rub a bundt pan with butter or spray and add a bit of sugar to dust. toast pecans in a skillet over medium for about 10 minutes, tossing occasionally. meanwhile, dust top of dough with flour and place, flour side down, onto a floured work surface. dust top with flour and roll into a rectangle 10 x 16 inches. rub butter onto dough or drop into small chunks. combine sugars and salt into a small bowl and spread over dough. once pecans are toasted, slightly break them up and sprinkle over sugar mixture, then add the chocolate.

starting at the wide end of the dough, roll into a tight log, and slice into 13-15 pieces. place pieces randomly into the bundt pan (some upright, some spiral side down, etc), filling in large spaces, until all pieces are added. dump any extra sugar/pecans/chocolate over the top; cover and let dough rise until doubled in size, about 2 hours.

preheat oven to 350 F. once dough has risen, bake for 40 minutes. remove from oven and let sit for 15 minutes, then place a rack over the top and flip upside down, releasing the bread. if not eating right away, store in airtight container.

We Go Together

Some things are meant to go together. It’s easy like that.

It’s like a game when someone says one word, and then you say the first word that comes to mind upon hearing that word – you know, the natural or most logical answer. Like if I said “dog” you’d perhaps say “bark” or “cat”. Or if I said “cotton”, you might say “candy” or “ball”. You get the jist, no?

Movies?

Popcorn. You can’t go to a movie without seeing a ton of folk noshing on butter-laden bags of it, right? It just makes sense. For us though, movies = hot tamales snuck in from Walgreens. Popcorn is a splurge

Peanut butter?

Jelly or bananas. I used to think only jelly went with peanut butter, but I eventually saw the light, and I’d take a PB&B sandwich any day. And PB&J is a lovely standby, so long as there’s no seeds in my J. Credit would also be given to the word cookie, because peanut butter cookies are dynamite.

Red wine?

Any red meat. This is a total no-brainer. Please don’t drink Chardonnay with your steak. Thank you. I’ll also accept any red varietal for credit here, if you must know.

Milk?

Cookies. I mean, duh. Except if you’re lactose-intolerant, then I’d suggest almond milk instead. Extra-tasty, indeed.

Scallions?

Cilantro. And sesame seeds, and bread. Oh, and yeast. Holy moly. If there was ever something you should make in double quantity, it’s this bread. You’d be sorely regretful otherwise – I ain’t playin’.

But for serious – these ingredients are like a mixture of everything lovely. A crunch here, a chew there, you’d have a hard time eating just one roll, which is why you’d be smart to double every last one of these ingredients. Why, you could even freeze the rolls before baking, and bake off one by one alongside dinner, if you prefer. Extra credit goes to those who do so, in my book.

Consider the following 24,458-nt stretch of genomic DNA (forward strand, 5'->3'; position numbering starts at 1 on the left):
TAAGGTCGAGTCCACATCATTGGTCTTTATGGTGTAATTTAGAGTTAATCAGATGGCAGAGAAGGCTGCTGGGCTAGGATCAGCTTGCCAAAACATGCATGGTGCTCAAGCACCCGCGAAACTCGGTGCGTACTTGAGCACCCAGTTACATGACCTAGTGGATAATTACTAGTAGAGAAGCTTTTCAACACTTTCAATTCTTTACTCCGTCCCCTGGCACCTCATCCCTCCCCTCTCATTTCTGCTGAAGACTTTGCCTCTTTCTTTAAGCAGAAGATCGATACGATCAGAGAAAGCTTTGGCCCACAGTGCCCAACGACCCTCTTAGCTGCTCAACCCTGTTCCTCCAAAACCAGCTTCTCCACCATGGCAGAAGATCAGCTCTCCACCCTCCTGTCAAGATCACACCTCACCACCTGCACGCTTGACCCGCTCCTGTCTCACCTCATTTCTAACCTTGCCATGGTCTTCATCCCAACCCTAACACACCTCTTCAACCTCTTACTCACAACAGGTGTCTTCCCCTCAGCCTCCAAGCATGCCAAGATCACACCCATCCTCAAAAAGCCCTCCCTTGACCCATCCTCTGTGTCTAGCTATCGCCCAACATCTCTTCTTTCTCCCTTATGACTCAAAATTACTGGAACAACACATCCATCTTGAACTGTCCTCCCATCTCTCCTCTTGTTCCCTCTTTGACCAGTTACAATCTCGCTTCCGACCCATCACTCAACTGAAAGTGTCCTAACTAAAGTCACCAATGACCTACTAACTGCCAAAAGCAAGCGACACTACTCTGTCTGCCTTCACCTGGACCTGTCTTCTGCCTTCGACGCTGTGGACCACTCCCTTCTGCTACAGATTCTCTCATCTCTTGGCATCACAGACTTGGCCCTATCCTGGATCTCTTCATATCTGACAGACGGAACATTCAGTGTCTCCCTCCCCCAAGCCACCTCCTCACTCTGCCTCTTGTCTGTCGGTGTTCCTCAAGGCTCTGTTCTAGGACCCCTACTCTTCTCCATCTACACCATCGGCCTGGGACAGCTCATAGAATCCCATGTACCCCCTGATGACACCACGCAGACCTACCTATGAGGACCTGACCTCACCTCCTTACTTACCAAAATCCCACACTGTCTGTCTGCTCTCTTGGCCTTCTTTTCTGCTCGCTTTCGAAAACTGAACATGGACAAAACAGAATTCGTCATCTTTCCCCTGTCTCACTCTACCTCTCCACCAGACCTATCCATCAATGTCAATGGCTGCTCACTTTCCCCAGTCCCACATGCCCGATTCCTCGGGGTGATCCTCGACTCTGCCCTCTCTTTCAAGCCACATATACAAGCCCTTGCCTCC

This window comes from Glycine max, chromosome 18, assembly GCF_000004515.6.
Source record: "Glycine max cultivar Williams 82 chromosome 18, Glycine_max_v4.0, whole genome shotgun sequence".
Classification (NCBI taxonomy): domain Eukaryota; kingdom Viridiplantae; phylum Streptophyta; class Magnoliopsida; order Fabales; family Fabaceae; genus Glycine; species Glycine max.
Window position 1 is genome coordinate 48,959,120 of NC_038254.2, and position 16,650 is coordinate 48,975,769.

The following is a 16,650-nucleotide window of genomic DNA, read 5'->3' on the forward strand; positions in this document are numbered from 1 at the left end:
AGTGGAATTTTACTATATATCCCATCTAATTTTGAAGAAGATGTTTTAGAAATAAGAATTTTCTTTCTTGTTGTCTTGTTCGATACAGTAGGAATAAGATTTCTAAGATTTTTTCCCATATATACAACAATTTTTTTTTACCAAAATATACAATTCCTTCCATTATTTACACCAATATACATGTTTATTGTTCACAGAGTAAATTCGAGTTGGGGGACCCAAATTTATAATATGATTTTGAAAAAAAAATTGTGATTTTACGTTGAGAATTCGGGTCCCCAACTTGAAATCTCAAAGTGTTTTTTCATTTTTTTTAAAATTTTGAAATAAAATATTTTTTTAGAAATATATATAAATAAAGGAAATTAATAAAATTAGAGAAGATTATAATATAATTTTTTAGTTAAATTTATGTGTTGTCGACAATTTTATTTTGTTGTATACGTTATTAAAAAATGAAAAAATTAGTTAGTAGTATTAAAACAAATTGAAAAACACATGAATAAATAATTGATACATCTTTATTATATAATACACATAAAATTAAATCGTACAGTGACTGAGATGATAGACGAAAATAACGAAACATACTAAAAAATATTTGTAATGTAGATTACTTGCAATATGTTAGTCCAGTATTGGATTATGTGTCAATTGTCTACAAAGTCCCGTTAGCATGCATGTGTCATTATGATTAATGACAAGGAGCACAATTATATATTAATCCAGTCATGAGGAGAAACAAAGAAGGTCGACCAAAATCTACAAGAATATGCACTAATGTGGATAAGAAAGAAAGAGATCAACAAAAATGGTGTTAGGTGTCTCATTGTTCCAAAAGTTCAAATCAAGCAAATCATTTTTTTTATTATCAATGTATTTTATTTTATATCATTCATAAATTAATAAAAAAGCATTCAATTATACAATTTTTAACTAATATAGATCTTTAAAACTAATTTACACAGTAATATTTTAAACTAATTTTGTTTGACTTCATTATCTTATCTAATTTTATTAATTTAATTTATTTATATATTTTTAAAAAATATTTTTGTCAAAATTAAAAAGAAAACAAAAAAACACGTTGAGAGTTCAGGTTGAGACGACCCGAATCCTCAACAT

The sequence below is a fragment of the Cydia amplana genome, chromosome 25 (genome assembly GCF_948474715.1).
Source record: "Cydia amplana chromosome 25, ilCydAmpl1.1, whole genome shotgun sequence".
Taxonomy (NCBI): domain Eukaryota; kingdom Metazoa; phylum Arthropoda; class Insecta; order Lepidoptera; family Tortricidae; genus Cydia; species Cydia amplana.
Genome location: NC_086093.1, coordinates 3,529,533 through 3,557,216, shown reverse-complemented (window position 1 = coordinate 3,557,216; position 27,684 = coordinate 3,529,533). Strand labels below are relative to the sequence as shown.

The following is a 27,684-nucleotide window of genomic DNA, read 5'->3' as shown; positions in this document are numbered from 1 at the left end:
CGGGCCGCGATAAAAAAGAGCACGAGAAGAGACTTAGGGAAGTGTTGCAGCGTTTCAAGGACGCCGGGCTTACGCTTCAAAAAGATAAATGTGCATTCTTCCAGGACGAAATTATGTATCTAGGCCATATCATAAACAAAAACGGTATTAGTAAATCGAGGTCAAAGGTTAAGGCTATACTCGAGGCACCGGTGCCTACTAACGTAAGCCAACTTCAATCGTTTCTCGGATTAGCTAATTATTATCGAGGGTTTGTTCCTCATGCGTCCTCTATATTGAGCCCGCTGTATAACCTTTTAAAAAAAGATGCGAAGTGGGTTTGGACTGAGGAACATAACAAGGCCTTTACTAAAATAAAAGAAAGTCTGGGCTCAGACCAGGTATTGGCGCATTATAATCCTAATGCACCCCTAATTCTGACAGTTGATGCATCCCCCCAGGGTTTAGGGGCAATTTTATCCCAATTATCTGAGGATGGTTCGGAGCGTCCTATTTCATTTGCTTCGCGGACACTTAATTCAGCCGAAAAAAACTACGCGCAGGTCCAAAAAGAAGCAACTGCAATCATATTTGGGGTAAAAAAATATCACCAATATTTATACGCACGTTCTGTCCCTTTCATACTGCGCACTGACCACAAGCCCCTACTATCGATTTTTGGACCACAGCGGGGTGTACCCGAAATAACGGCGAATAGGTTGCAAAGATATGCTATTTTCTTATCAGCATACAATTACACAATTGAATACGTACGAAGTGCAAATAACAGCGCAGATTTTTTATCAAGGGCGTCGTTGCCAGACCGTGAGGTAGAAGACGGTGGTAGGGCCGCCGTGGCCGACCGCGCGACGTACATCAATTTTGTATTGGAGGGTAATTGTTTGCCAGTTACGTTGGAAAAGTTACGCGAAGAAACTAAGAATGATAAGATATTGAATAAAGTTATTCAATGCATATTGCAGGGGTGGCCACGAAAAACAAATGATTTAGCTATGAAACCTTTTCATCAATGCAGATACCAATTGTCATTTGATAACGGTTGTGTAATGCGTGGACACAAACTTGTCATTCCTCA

Cilantro-Scallion Bread
From Bon Appetit, July 2011; makes 12 rolls

time commitment: ~2 hours (half active, half letting dough rise and rolls bake)

printable version

ingredients
2 t active dry yeast
2 t Kosher salt, divided
2 t sugar, divided
1 3/4 c plus 3 T all-purpose flour
4 T unsalted butter, chilled, cubed
1 large egg plus 1 yolk
1 1/4 c coarsely chopped scallions
1/2 c coarsely chopped fresh cilantro
1/2 c sesame seeds
1 T black sesame seeds
3 T olive oil plus more for bowl and brushing

instructions
Line a baking sheet with parchment paper. Pour 1/2 c warm water into a small bowl. Sprinkle yeast, 1 teaspoon salt, and 1 teaspoon sugar over; let stand until mixture bubbles, about 10 minutes. (if yeast doesn’t bubble, it might be dead, so start over with new yeast.)

Place flour, butter, remaining 1 teaspoon salt, and remaining 1 teaspoon sugar in bowl of a stand mixer with dough hook attached. Rub in butter with fingertips until mixture resembles coarse meal. Beat in egg, yolk, and yeast mixture, scraping down sides. (you can also do this without a stand mixer – just combine ingredients together with an electric mixer or spoon.)

Knead on medium speed until dough is soft and smooth, about 5 minutes (or do this by hand until soft and springy). Form dough into a ball; transfer to a large, lightly oiled bowl. Cover and let rise until doubled in size, about 1 hour. (If you’re preparing this for baking the following day, you can put it in the fridge at this point; the dough will still rise very slowly, and you’ll want to remove the dough and let it get to room temperature before moving to the next step.)

Meanwhile, coursely chop scallions and cilantro. Transfer to a medium bowl; stir in all sesame seeds and 3 T oil and set aside.

Preheat oven to 350 F. Roll dough into a 18×9″ rectangle. Spoon scallion mixture evenly onto center and spread mixture to corners of dough. Working from one short edge, roll dough rectangle into a cylinder. Cut cylinder into 12 dough swirls (~3/4″ each), trimming off the two ends. Transfer dough swirls to prepared baking sheet; brush with oil. Bake until golden brown, about 30 minutes.